PRESIDENT RESPONDS TO A MESSAGE FROM THE HIROSHIMA YOUTH COMMITTEE OF THE INTERNATIONAL CAMPAIGN TO ABOLISH NUCLEAR WEAPONS
Astana, October 1: In their letter to the President, authors noted that 67 years ago, a nuclear bomb destroyed their city and instantly killed tens of thousands of innocent people.
“As youth of Hiroshima, we are deeply concerned that our future is still being threatened by close to 20,000 nuclear weapons. We are writing to you and other leaders to ask for help in eliminating this threat. We enclose a gift of 1,000 hand-folded paper cranes – each one a prayer for a peaceful, nuclear- weapon-free world,” says the letter.
The authors told about plans to publish the address of the Head of State as part of their campaign to inspire people around the world to work towards a global ban on nuclear testing.
“We fear that unless governments and individuals do more to rid the world of these horrible weapons, another city might one day suffer the same fate as our own. As youth peace ambassadors, we feel that we must do everything in our power to keep that from happening – which is why we are seeking your support,” the letter noted.
In his own letter in response, the President of Kazakhstan underlined that August 6, 1945 forever went down in history as the day of the tragedy of the Japanese people which suffered from the nuclear bombings.
“The people of Kazakhstan, as well as the people of Japan which are close to us, have experienced the horrors of nuclear weapons and as no one else know about the terrible consequences of nuclear testing. Twenty-onw years have passed since I signed the decree to shut down the Semipalatinsk nuclear test site. This historic act committed according to the will of people of our country, has a huge civilizational value. Kazakhstan has bridged its nuclear fears and also relieved from these fears those to whom they have been indoctrinated with our nuclear arsenal,” the letter said.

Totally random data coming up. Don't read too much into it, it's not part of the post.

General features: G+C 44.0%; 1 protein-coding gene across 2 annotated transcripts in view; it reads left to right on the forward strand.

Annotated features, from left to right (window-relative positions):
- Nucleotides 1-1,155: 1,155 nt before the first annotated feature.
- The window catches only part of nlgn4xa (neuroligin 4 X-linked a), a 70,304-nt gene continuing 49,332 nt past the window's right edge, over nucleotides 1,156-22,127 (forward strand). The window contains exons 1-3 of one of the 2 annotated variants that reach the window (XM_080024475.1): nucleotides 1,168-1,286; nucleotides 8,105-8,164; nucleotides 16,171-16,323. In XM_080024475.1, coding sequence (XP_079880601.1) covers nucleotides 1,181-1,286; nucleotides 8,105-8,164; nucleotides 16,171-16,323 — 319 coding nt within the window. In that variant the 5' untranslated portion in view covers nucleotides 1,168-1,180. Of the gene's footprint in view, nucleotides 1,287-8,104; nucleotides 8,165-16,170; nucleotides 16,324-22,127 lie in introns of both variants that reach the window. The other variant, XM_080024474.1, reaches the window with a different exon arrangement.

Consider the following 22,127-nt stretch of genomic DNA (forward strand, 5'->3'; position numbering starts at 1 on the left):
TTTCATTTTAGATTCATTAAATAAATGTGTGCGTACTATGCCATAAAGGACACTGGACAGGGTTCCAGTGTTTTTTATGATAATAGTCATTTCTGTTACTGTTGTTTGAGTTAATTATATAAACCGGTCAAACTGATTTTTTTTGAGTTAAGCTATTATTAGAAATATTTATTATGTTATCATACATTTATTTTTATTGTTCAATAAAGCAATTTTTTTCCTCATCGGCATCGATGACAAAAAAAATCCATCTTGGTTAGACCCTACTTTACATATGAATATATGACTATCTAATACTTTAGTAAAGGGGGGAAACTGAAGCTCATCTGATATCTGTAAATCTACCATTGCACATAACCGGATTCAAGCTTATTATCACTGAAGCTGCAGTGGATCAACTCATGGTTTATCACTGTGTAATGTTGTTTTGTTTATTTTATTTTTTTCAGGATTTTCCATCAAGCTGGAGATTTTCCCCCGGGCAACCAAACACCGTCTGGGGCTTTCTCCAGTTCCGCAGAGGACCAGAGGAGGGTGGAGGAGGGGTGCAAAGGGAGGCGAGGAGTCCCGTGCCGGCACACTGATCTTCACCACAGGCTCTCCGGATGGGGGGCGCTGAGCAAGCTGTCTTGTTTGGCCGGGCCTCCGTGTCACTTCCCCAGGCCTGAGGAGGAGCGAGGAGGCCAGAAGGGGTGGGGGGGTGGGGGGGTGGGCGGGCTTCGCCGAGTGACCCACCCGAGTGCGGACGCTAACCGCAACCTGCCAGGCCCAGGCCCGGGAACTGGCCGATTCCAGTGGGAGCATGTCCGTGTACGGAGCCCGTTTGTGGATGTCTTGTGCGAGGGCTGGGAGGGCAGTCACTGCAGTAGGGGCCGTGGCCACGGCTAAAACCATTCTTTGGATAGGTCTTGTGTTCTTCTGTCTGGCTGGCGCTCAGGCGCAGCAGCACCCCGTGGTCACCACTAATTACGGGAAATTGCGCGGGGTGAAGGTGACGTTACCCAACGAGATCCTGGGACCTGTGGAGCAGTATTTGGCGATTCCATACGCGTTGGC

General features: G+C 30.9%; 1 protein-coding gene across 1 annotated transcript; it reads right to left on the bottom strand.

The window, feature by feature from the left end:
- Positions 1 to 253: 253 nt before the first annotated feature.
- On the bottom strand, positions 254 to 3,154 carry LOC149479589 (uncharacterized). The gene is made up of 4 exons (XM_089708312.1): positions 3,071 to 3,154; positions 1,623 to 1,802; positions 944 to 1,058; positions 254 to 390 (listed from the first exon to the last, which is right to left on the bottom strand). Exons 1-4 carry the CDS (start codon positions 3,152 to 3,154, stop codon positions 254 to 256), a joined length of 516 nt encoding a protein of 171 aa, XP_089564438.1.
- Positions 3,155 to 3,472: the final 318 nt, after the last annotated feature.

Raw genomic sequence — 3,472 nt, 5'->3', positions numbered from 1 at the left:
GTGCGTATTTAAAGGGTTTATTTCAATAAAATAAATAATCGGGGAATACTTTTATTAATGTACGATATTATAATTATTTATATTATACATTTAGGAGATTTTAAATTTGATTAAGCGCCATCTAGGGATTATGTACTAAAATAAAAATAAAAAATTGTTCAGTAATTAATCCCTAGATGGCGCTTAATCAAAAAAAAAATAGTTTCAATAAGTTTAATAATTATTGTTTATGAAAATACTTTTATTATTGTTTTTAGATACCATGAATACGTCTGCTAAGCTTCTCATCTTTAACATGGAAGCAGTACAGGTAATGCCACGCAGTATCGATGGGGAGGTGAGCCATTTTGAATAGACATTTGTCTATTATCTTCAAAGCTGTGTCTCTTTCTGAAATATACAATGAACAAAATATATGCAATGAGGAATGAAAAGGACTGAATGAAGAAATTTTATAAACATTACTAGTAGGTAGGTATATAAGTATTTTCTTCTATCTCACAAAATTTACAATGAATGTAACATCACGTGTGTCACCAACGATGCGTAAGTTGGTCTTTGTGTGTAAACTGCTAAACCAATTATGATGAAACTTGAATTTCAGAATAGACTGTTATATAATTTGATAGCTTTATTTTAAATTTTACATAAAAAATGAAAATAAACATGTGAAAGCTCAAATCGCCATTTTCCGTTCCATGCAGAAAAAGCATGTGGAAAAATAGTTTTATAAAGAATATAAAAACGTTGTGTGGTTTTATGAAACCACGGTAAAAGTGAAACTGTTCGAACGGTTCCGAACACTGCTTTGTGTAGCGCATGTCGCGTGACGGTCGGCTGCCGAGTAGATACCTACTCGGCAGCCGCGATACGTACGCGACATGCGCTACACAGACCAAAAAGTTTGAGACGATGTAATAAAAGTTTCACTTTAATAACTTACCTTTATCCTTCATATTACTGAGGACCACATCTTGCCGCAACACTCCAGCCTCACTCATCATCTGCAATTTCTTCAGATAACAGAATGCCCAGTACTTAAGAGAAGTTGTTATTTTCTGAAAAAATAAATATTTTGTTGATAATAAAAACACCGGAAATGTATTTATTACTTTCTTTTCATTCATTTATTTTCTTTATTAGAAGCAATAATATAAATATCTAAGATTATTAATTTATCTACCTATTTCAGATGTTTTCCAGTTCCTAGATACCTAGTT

The Head of State noted that today there is another opportunity to remind the world of the tragic consequences of nuclear testing and to encourage the global community to act more decisively on its definite and irreversible ban.
“In this regard, on August 29, 2012, at the International Conference “From a Nuclear Test Ban to a Nuclear-Weapons-Free World” in Astana, I announced the launch by Kazakhstan of an international campaign, The ATOM Project. The name of the project was composed from the first letters of the words in English - Abolish Testing. Our Mission. As part of the Project any human on the Earth who opposes nuclear weapons, can sign an online petition at www.theatomproiect.org and urge the governments of the world to permanently abandon nuclear testing and to achieve the early entry into force of the Comprehensive Nuclear Test Ban Treaty,” the President emphasized.
In his letter, the President of Kazakhstan called on the Hiroshima Youth Committee and all the people of good will to support the ATOM Project and to make the establishment of a world without nuclear weapons our most important objective.
“Only then we can ensure our children and grandchildren a peaceful and secure future,” Nursultan Nazarbayev’s letter said.